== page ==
Let's check out some examples! I'll underline the subordinate clauses for you.
Sentences can start with either the independent clause or the subordinate clause.
Notice that if the subordinate clause comes first, you must add a comma. If the independent clause is first, you don't need a comma.
Independent clauses are groups of words that contain a subject and a verb, and they can stand alone as complete thoughts.
Independent clauses act all by themselves and don't need any help. They can stand alone, and in the case of complex sentences, they are nice enough to help out those cute little subordinate clauses! How kind of them!
A subordinate clause (aka dependent clause) is also a group of words that contains a subject, but this kind of clause cannot stand alone as a complete thought.
These guys need to be linked to independent clauses in order to make sense.
Here are those two subordinate clauses joined with independent clauses. Now they make two complex sentences.
Subordinate clauses come together to function as one part of speech.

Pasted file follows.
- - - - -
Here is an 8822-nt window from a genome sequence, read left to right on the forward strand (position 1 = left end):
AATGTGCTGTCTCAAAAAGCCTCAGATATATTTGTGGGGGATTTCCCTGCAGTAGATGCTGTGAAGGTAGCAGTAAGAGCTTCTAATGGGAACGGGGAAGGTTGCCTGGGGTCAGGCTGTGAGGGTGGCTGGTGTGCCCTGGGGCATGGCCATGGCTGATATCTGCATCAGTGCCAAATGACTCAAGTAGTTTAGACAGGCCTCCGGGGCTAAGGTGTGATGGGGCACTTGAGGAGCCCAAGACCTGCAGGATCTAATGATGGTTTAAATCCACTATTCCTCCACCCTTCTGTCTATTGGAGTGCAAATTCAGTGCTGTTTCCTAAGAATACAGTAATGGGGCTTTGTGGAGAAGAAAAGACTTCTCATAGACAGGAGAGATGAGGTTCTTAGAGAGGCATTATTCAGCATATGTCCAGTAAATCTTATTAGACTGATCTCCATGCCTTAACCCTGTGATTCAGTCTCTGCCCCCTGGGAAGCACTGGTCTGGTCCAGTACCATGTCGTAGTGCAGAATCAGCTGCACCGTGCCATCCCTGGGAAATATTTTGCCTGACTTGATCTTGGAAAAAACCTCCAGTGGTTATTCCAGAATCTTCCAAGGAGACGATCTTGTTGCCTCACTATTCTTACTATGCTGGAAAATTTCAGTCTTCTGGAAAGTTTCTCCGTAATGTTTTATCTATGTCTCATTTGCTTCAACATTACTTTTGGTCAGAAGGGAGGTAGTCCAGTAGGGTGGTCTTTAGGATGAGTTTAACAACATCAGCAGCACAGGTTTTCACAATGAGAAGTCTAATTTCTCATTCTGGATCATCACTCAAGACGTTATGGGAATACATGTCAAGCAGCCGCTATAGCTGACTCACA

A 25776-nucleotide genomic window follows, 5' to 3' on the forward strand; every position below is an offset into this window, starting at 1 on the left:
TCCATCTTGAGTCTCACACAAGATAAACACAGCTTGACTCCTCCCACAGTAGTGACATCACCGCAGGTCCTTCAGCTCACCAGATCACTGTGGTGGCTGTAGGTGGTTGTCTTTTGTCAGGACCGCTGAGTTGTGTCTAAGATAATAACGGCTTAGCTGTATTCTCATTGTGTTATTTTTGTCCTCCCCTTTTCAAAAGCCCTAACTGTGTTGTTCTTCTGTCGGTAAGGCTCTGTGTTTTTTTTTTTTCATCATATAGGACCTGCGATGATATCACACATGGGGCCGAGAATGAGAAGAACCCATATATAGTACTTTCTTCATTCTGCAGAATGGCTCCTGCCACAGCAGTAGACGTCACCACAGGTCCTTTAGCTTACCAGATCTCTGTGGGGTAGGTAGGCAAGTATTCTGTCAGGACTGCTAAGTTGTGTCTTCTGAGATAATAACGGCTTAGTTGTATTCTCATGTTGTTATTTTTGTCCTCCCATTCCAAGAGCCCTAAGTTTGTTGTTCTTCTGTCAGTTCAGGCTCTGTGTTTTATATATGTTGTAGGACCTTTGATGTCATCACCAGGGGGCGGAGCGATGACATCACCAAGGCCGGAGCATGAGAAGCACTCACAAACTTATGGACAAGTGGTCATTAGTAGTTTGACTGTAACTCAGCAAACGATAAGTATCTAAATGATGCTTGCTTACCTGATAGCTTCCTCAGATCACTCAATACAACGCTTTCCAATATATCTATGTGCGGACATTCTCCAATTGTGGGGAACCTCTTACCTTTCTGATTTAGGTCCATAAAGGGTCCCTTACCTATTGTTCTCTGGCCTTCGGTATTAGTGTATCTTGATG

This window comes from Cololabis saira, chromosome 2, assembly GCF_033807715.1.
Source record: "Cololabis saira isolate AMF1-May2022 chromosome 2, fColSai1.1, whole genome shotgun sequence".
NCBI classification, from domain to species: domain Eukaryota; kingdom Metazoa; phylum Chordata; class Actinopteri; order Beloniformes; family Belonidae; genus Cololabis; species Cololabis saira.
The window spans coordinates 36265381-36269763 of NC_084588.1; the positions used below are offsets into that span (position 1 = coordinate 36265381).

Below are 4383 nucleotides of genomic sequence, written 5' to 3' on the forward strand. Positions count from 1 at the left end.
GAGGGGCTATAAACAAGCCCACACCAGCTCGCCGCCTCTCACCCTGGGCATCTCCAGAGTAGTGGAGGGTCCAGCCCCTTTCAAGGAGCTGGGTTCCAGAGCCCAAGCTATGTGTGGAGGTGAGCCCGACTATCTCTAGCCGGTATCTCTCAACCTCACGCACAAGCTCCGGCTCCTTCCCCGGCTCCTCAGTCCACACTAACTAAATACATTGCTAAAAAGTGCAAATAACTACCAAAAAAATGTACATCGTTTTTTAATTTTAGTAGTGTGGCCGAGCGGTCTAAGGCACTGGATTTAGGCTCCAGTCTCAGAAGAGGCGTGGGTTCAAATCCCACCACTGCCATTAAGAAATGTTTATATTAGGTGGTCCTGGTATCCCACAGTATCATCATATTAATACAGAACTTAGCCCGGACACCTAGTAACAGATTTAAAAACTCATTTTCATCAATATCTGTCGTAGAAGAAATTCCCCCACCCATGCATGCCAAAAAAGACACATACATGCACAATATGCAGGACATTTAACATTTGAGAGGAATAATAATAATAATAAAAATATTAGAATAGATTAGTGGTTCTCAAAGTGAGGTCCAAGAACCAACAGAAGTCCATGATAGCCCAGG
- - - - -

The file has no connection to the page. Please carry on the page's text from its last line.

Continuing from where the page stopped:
They can act as adjectives, adverbs, or nouns, and each one is joined to the independent clause with a different kind of word.
The Three Types of Subordinate Clauses
All of these example sentences are complex because they contain an independent clause and a dependent clause.
1. Dependent adjective clauses act as adjectives. That means that they modify nouns or pronouns.
They are joined to independent clauses with words called relative pronouns or relative adverbs.
2. Dependent adverb clauses act as adverbs. That means that they modify verbs, adjectives, or other adverbs.
They are joined to independent clauses with subordinating conjunctions.
3. Dependent noun clauses act as nouns. They can do any of the noun jobs (subject, direct object, object of a preposition...).
They are introduced by wh- words or words that you can call noun clause markers.